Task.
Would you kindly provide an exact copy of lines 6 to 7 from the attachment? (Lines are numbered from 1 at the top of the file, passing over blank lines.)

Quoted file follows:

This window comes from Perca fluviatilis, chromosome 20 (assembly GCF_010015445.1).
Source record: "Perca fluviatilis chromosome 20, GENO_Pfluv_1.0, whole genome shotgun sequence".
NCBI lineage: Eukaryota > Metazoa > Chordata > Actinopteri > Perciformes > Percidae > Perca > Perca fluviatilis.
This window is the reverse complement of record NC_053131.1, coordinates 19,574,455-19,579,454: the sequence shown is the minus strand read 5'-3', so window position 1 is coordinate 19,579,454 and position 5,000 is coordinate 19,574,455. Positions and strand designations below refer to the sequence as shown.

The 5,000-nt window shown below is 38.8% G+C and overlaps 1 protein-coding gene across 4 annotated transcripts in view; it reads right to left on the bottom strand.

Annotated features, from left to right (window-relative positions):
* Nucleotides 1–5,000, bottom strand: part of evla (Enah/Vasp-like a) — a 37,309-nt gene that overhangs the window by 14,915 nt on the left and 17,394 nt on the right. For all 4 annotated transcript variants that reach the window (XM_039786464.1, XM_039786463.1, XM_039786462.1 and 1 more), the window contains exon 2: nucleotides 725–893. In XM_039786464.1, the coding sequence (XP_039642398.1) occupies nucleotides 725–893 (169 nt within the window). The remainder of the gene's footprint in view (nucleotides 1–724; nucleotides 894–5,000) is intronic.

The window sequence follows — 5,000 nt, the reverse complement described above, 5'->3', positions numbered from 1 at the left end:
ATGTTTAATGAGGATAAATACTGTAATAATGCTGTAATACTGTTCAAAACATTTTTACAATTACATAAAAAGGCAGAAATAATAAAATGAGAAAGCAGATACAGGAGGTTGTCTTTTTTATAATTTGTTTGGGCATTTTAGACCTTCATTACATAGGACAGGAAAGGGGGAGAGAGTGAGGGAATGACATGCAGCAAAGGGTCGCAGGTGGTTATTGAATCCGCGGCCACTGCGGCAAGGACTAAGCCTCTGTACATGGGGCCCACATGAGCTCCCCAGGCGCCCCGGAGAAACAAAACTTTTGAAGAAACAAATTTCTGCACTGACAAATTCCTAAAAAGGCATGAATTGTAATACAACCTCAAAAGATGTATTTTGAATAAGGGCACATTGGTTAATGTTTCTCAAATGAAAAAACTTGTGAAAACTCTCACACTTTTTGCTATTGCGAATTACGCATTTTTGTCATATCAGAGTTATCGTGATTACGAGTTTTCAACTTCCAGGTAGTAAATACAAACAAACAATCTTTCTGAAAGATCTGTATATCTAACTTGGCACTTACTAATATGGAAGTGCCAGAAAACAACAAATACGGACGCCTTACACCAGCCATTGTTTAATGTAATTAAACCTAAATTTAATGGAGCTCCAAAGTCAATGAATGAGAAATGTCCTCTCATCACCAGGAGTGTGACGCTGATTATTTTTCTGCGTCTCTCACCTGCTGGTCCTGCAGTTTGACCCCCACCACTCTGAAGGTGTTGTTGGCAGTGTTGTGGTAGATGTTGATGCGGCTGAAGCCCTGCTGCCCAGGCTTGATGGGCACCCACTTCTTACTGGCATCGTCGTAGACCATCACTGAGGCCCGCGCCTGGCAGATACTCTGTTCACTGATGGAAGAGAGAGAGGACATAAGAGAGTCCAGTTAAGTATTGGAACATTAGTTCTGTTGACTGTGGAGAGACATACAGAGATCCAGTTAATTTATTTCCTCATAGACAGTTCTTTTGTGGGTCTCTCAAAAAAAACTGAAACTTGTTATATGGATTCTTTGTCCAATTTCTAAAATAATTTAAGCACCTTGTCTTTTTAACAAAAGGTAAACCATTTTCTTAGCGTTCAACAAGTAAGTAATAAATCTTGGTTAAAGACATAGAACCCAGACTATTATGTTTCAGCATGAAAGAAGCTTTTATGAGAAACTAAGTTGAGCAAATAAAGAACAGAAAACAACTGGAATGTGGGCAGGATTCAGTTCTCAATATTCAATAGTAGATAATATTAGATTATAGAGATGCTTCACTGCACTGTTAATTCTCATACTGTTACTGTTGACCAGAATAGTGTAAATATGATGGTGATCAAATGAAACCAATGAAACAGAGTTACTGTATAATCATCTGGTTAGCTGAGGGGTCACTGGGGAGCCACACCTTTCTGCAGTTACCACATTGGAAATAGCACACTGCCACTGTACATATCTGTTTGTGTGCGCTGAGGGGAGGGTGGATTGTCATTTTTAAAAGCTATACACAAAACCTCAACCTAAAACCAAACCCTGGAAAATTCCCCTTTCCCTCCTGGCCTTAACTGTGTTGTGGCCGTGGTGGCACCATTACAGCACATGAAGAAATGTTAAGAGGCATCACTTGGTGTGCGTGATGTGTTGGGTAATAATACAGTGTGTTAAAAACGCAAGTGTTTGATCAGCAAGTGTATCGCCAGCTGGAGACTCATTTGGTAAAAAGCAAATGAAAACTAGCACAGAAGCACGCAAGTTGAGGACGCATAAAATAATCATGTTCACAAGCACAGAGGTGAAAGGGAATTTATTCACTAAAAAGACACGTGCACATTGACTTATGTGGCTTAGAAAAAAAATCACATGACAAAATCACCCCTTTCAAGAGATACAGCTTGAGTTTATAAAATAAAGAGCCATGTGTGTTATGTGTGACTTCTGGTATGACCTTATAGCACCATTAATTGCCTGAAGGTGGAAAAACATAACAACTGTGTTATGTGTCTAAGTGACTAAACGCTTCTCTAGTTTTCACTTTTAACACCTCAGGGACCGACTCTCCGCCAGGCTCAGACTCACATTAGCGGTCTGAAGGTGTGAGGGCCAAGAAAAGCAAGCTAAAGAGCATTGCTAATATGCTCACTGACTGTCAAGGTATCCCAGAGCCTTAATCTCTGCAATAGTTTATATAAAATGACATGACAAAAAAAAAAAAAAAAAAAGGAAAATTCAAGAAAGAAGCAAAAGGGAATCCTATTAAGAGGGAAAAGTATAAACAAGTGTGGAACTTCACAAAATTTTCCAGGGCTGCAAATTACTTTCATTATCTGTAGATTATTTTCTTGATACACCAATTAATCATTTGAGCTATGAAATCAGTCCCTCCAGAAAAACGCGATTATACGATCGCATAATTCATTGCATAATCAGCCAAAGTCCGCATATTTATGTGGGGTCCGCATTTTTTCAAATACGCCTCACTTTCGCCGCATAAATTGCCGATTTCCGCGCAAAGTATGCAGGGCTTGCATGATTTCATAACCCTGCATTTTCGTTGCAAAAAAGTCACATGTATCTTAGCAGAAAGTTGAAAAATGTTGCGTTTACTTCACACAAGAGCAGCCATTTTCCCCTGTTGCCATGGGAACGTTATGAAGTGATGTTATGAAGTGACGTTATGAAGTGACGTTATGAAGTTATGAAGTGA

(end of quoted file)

Annotated features, from left to right (window-relative positions):
* Nucleotides 1–5,000, bottom strand: part of evla (Enah/Vasp-like a) — a 37,309-nt gene that overhangs the window by 14,915 nt on the left and 17,394 nt on the right. For all 4 annotated transcript variants that reach the window (XM_039786464.1, XM_039786463.1, XM_039786462.1 and 1 more), the window contains exon 2: nucleotides 725–893. In XM_039786464.1, the coding sequence (XP_039642398.1) occupies nucleotides 725–893 (169 nt within the window). The remainder of the gene's footprint in view (nucleotides 1–724; nucleotides 894–5,000) is intronic.